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Specialist medical accountant James Gransby explains why PCNs might want to consider switching to a limited company business model
Most PCNs set up as either a lead or flat practice model. But many are now finding this problematic, particularly when sharing staff, and are considering a limited company (corporate) business model. And PCNs that operate as a super-partnership or in a federation are equipped to deal with a growing amount of legal and employment issues.
What key problems can a company model overcome?
The main issues relate to tax and staff liabilities.
While healthcare services are classed as VAT exempt, the sharing of staff around the network (including medical staff) is usually subject to 20% VAT unless a practice is operating below the £85,000 registration threshold. HMRC indicates that this applies to the Clinical Director (CD) role too. This is a complex issue, but a PCN operating a limited company can be structured to benefit from a VAT relief called the cost-sharing exemption, by operating a cost-sharing group.
A network with a lead practice structure is not a separate legal entity. It is a group of practices that are jointly and severally liable for what happens in the network. So all the practices – and therefore all the partners – are trusting each other to share the network’s legal and financial responsibilities. The main concern is that if a PCN needs to make staff redundant, the cost will fall on individual member practices. But if a company is employing the workforce the costs come out of the assets of the company – so there is less risk of destabilising individual practices. Also, it’s possible that PCNs may not be a permanent fixture – an issue that should not be ignored.
3 Legal framework
A PCN operating without a formal framework relies only on the guidelines set out in the network agreement. A limited company is governed by the Companies Act 2006, which sets out the company’s obligations and makes the people involved accountable for their actions.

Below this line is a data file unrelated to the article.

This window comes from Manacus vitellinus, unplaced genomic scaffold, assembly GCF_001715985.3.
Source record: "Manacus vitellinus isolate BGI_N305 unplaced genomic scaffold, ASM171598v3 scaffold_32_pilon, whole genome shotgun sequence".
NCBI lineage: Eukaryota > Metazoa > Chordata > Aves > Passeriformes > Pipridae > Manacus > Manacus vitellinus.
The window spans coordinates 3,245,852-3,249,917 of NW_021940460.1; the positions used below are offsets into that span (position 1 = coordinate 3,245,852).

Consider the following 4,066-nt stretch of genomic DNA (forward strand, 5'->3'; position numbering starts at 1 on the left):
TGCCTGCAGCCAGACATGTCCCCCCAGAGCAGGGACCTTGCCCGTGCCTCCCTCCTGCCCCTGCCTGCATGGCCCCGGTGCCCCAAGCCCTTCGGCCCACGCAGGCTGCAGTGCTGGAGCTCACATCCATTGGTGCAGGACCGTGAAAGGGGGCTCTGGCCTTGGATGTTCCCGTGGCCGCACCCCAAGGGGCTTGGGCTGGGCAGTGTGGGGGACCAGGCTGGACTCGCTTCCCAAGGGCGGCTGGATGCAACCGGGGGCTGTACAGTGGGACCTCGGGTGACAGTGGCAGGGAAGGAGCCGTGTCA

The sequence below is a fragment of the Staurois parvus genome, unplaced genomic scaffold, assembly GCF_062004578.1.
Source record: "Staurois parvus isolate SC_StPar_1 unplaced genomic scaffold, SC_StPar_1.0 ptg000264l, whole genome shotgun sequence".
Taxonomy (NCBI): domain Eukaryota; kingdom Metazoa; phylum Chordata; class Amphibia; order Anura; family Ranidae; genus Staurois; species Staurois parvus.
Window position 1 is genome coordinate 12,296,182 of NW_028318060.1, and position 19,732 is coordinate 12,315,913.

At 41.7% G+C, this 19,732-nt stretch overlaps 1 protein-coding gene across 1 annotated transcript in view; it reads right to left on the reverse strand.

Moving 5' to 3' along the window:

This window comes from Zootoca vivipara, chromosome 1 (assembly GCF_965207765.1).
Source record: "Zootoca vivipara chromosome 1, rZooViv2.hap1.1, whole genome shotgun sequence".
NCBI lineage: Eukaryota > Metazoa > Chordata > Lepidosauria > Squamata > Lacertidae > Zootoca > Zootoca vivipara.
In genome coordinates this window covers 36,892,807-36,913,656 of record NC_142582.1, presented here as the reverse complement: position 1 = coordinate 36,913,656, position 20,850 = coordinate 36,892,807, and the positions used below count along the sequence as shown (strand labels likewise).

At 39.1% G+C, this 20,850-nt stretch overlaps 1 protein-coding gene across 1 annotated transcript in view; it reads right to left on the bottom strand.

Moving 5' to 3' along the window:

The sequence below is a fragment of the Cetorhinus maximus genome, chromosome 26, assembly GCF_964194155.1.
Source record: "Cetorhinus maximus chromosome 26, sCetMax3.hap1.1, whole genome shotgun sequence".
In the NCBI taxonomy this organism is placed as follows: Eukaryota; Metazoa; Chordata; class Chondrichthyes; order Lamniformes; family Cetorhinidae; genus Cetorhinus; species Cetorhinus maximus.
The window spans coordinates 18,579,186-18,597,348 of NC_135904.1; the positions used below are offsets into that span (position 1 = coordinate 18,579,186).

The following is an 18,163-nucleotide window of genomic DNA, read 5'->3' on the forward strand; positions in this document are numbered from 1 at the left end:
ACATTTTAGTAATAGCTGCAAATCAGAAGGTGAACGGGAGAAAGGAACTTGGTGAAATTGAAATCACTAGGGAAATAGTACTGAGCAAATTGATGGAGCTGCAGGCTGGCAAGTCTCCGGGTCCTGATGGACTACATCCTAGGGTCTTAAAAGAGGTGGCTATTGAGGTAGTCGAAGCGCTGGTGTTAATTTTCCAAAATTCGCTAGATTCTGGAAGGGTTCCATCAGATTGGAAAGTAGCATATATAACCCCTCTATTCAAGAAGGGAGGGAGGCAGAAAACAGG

4 Tax on PCN surplus?
If a PCN is not a legal entity it has no mechanism to report its taxes, except through its member practices, with each practice needing to report its share of the surplus through its own accounts. Creating a company offers options for the PCN to shelter some of the profits at corporation tax rate instead of partners’ marginal tax rates of 40-45%.
The advantages of the corporate model include:
The disadvantages include:
Why is TUPE important?
When moving the workforce into a limited company, companies must follow TUPE regulations, which ensure employees retain their terms and conditions and keep continuity of employment. Because of this, a number of PCNs have decided to form a company now, even if they operate below the VAT registration threshold, to avoid needing to transfer a larger number of staff at a future date.
What about pensions?
PCNs using limited companies could not originally access the NHS pension scheme, but they can apply for this under a temporary direction/determination order, which currently lasts until 31 March 2023.
The next steps include:
Specialist advice is usually needed for these tasks. However, the long-term benefits outweigh the short-term effort.
James Gransby is vice-chair of the Association of Independent Specialist Medical Accountants and a partner at RSM UK Tax and Accounting Ltd. This is an update to his article published in PCN Spring 2021
For more guidance as well as practice business and financial advice, visit pulse-intelligence.co.uk